What happens when a doctor realizes that their patient is recovering for the wrong reasons? What happens when a doctor cannot identify symptoms of a patient’s relapse? Where do the responsibilities of the physician end?
In this article, Dr. Anna Lembke provides insight into the machinations of an opioid addict’s mind and her own.
Pro-Voices—Inside the Mind of An Addiction Medicine Physician
Dr. Anna Lembke caused quite a stir in 2012 when her perspective piece Why Doctors Prescribe Opioids to Known Opioid Users was published in the New England Journal of Medicine. In it, she delivered a no-holds-barred accounting of the reasons why patients with histories of addiction receive opioid pain medication from physicians. Here she helps us see behind closed doors in the clinical practice of addiction medicine, as she grapples with a variety of forces that factor in to her decision-making in providing care to a well-known patient.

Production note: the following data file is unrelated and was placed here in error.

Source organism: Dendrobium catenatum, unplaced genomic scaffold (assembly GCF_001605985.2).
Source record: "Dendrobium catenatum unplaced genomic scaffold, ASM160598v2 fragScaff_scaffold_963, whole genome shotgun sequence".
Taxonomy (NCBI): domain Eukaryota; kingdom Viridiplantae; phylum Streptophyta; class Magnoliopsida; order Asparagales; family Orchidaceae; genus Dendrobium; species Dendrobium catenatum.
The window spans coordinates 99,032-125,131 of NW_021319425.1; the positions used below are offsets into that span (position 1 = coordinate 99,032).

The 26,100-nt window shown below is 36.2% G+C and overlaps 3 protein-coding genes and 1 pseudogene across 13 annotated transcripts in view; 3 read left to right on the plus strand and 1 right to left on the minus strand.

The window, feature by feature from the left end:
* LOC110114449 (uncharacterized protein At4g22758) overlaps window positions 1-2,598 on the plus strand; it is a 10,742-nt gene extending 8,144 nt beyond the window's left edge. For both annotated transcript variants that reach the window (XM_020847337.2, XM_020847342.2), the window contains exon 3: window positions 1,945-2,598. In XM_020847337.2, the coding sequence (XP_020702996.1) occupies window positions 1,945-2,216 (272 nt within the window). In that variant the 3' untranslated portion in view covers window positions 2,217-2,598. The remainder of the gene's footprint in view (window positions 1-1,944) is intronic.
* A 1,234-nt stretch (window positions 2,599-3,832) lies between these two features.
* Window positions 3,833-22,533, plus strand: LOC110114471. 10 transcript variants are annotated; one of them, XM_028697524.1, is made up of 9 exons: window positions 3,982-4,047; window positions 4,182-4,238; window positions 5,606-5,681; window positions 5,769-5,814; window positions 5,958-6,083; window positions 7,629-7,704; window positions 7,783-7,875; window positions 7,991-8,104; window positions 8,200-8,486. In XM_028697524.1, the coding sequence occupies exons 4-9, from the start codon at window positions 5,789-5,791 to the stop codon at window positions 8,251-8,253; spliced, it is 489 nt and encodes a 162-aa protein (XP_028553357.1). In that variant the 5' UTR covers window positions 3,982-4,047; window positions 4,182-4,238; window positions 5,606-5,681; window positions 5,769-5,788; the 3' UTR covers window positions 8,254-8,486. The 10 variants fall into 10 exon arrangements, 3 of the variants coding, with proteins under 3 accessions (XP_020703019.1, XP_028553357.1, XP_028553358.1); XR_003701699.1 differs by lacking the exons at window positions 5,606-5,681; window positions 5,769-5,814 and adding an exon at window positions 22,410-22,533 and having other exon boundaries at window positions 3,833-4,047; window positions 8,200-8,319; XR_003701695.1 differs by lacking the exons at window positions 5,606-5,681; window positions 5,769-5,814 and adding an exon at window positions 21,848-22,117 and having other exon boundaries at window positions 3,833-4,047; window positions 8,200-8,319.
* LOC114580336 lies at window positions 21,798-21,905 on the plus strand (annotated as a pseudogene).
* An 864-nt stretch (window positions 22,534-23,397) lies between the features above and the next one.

As I scanned the schedule of patients I would be seeing that day, my eyes hovered on my 10 am visit – Sophie. I felt a warm glow as I anticipated meeting with her. I’d been seeing her for more than 2 years, and I liked to think that my initial involvement in her care propelled her into recovery. She’d been addicted to prescription stimulants, opioids, and benzodiazepines when she first came through my clinic, telling herself and anyone else who would listen that her use was legitimized by her ADHD, lower back pain, and anxiety. See full post here
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